Seizures related to mineral and electrolyte abnormalities have been associated with FOSCAVIR treatment (see WARNINGS; Mineral and Electrolyte Abnormalities). Several cases of seizures were associated with death. Cases of status epilepticus have been reported. Risk factors associated with seizures included impaired baseline renal function, low total serum calcium, and underlying CNS conditions.
Care must be taken to infuse solutions containing FOSCAVIR only into veins with adequate blood flow to permit rapid dilution and distribution to avoid local irritation (see DOSAGE AND ADMINISTRATION). Local irritation and ulcerations of penile epithelium have been reported in male patients receiving FOSCAVIR, possibly related to the presence of drug in the urine. Cases of male and female genital irritation/ulceration have been reported in patients receiving FOSCAVIR. Adequate hydration with close attention to personal hygiene may minimize the occurrence of such events.
Due to the sodium content of FOSCAVIR (240 micromoles (5.5 mg) of sodium per mL), avoid FOSCAVIR use when intravenous infusion of a large amount of sodium or water may not be tolerated (e.g. in patients with cardiomyopathy). FOSCAVIR should also be avoided in patients on a controlled sodium diet.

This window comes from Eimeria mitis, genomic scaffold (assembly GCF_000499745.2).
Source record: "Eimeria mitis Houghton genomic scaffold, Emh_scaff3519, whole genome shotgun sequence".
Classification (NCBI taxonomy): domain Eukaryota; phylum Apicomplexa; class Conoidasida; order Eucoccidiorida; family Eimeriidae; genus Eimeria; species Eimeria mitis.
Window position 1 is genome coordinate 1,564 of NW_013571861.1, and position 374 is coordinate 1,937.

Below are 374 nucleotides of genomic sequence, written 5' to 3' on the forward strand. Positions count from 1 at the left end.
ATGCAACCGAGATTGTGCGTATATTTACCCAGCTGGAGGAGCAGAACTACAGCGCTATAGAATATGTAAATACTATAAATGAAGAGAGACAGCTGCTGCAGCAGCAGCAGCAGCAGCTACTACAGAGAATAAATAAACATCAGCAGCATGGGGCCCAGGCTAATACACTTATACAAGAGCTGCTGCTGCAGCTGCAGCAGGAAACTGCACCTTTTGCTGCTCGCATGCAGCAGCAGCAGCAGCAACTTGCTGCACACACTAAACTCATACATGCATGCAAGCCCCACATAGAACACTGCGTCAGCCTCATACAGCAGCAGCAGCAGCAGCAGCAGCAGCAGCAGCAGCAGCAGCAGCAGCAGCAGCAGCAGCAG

Anemia has been reported in 33% of patients receiving FOSCAVIR in controlled studies. Granulocytopenia has been reported in 17% of patients receiving FOSCAVIR in controlled studies; however, only 1% (2/189) were terminated from these studies because of neutropenia.
Carcinogenesis, Mutagenesis, Impairment Of Fertility
Carcinogenicity studies were conducted in rats and mice at oral doses of 500 mg/kg/day and 250 mg/kg/day. Oral bioavailability in unfasted rodents is < 20%. No evidence of oncogenicity was reported at plasma drug levels equal to 1/3 and 1/5, respectively, of those in humans (at the maximum recommended human daily dose) as measured by the area-underthe-time/concentration curve (AUC).
FOSCAVIR showed genotoxic effects in the BALB/3T3 in vitro transformation assay at concentrations greater than 0.5 mcg/mL and an increased frequency of chromosome aberrations in the sister chromatid exchange assay at 1000 mcg/mL. A high dose of foscarnet (350 mg/kg) caused an increase in micronucleated polychromatic erythrocytes in vivo in mice at doses that produced exposures (area under curve) comparable to that anticipated clinically.
There are no adequate and well-controlled studies of FOSCAVIR in pregnant women. Because animal reproduction studies are not always predictive of human response, this drug should be used during pregnancy only if clearly needed.
FOSCAVIR did not adversely affect fertility and general reproductive performance in rats. The results of peri-and post-natal studies in rats were also negative. However, these studies used exposures that are inadequate to define the potential for impairment of fertility at human drug exposure levels.